Perhaps most importantly, they keep the lines of communication between residents and police open, building opportunities for involvement in designing and developing programs and services to keep communities safe. They work hand-in-hand with the Association for Safer Cape Communities (AFSCBC) – a diverse group of more than 60 community leaders who work collectively to assess and respond to issues in the interest of preventing crime and keeping communities safe. A CBRPS officer acts as the association’s executive director.
Together, the AFSCBC and CBRPS officers have mobilized many communities, helping them find opportunities to become involved in making their neighbourhoods safer, significantly reducing the need for police response and intervention.
Community projects in North Sydney, New Waterford, Glace Bay and Sydney Mines saw the groups approach residents with a questionnaire designed by Cape Breton University Community Studies Program students to identify safety concerns and priorities. Based on this information, they’re able to work with residents to come up with the most effective means of addressing those needs.
Only one year ago, a community scan of North Sydney showed many run-down vacant properties. Residents were seriously concerned about high crime rates, including vandalism, drug use and break and enters. The AFSCB and CBRM began improving properties and cleaning up neighbourhoods, while the CBRPS stepped up foot patrols and enforcement to address and prevent some of the more frequent crime among youth believed to have been connected to the vandalism. The AFSCB also opened a community office for residents to access programs and services. Today, North Sydney residents express amazement at the transformation they see in their community.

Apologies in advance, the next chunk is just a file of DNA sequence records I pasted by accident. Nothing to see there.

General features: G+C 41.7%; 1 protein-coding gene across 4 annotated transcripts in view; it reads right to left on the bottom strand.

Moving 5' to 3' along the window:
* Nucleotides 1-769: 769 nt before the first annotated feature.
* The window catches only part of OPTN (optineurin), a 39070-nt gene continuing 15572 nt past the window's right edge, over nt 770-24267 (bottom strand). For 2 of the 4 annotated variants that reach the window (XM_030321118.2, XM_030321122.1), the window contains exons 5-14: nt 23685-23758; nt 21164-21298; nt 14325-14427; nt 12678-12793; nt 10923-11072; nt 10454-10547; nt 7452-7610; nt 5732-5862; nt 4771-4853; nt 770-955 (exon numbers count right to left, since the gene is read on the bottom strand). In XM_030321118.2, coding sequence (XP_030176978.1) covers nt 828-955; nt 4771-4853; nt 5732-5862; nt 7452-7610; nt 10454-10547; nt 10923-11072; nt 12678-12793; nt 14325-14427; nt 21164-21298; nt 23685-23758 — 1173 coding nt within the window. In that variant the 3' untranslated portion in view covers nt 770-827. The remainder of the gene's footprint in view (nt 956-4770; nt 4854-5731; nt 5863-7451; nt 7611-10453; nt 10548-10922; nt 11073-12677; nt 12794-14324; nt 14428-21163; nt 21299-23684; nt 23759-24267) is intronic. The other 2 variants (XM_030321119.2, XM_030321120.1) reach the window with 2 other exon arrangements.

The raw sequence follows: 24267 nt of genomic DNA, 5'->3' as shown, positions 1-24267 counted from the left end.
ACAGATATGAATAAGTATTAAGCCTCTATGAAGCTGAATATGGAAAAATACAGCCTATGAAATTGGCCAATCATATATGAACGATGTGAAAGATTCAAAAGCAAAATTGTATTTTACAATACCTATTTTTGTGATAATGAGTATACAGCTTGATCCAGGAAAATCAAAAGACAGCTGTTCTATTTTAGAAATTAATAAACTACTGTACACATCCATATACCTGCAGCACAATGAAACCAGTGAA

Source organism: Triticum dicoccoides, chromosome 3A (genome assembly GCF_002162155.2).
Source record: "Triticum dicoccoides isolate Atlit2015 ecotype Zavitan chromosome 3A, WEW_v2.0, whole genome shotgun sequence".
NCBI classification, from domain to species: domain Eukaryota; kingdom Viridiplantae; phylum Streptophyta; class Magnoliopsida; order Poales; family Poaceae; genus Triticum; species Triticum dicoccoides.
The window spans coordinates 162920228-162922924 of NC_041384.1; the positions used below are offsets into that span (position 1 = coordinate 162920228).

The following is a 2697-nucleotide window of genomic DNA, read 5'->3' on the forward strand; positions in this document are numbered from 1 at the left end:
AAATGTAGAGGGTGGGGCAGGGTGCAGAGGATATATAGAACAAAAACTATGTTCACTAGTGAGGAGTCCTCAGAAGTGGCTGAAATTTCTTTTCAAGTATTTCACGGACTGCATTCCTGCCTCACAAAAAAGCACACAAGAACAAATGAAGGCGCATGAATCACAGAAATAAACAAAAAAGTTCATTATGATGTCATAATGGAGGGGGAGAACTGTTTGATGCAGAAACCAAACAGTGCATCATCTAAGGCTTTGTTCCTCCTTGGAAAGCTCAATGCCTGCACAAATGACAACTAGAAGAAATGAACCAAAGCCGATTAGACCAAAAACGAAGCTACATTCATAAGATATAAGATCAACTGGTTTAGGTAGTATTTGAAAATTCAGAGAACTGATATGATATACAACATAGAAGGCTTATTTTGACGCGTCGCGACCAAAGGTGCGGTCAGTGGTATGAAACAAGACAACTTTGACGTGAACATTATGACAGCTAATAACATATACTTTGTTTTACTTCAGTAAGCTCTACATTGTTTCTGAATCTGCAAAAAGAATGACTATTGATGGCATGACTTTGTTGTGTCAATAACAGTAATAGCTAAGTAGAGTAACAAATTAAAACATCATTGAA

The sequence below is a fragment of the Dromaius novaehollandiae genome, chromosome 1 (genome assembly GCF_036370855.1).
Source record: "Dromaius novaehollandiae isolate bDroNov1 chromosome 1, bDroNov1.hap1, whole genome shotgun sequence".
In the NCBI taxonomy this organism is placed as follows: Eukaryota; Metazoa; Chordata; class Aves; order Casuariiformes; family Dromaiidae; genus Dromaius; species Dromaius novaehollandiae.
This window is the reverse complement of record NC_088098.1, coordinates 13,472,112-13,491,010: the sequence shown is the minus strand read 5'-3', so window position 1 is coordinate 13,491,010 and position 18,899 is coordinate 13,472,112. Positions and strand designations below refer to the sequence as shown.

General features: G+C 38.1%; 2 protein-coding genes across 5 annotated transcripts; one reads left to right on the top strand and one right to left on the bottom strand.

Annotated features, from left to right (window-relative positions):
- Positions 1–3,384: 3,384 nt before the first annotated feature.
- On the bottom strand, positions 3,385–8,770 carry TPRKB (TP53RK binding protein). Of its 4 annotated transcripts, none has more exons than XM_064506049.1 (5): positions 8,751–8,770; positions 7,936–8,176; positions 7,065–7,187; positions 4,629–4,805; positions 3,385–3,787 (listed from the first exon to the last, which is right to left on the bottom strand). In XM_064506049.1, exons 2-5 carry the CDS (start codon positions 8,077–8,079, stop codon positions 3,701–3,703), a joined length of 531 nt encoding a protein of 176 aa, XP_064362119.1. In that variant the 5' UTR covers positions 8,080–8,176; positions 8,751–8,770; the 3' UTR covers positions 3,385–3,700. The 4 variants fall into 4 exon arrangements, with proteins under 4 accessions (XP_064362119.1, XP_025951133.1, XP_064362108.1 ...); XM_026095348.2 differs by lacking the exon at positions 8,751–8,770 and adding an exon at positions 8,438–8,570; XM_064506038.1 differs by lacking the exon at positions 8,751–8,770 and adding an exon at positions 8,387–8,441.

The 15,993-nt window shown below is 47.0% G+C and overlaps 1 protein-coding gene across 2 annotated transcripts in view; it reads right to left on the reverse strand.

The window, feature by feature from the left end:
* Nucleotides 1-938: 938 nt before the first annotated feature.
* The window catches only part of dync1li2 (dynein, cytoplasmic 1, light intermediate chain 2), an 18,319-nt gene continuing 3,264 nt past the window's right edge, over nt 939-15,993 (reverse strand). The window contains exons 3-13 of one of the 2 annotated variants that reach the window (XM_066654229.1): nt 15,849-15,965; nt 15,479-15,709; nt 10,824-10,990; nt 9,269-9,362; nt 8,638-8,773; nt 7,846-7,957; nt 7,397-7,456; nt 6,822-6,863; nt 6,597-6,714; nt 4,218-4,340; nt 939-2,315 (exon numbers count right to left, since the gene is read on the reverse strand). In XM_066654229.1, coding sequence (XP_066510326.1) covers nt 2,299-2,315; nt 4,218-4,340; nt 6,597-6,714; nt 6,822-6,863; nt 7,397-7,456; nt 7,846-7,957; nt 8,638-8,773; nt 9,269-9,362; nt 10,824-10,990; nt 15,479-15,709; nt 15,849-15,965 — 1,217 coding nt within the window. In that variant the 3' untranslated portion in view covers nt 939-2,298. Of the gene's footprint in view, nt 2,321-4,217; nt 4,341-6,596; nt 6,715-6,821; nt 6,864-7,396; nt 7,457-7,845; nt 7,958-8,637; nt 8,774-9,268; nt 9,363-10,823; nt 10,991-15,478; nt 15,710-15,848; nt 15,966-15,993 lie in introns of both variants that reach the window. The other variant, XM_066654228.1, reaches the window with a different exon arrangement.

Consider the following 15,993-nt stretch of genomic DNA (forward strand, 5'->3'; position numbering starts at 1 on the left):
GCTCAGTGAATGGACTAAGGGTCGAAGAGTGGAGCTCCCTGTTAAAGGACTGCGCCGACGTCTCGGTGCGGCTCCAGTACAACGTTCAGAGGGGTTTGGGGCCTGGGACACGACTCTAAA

Community offices are the most evident success story of the projects, made possible through a partnership between the AFSCB, CBRM, Bell Aliant and the Cape Breton Island Housing Authority. They help officers engage and stay connected to residents, collaborating with them to address challenges and needs and create healthy opportunities – the community says what it needs and then helps to make it work.
Residents can access programs and services which, particularly for youth, help strengthen social skills, break down barriers and build trust and relationships with other individuals, including police. They receive coaching, mentoring and the guidance they need to help make positive life choices. Community offices also provide access to key services such as the Internet, that people would otherwise not have the opportunity to use.
First Nations policing
Community collaboration has also earned accolades in the Membertou First Nation, which chose the CBRPS as its police service in 2007.
The Mi’kmaq people were the first inhabitants of the CBRM, one of the oldest regions in Canada, and continue to be very important members of Cape Breton society. Today, the Membertou First Nation sits in the city of Sydney, at the centre of the CBRM’s community of communities. Home to more than 1,260 people, Membertou is one of five Mi’kmaq communities in Cape Breton and 13 in Nova Scotia.
It is named after Grand Chief Henri Membertou, who led a group of Mi’kmaq hunters and fishers during the late 15th and early 16th centuries in the area now known as the Annapolis Basin. Grand Chief of the Grand Council of the Mi’kmaq, Membertou was a greatly respected and influential leader with a tremendous following. His baptism into the Roman Catholic Church inspired many Mi’kmaqs to convert to Christianity because it was seen as a symbolic gesture of the traits that remain central to the culture today – friendship, loyalty and respect.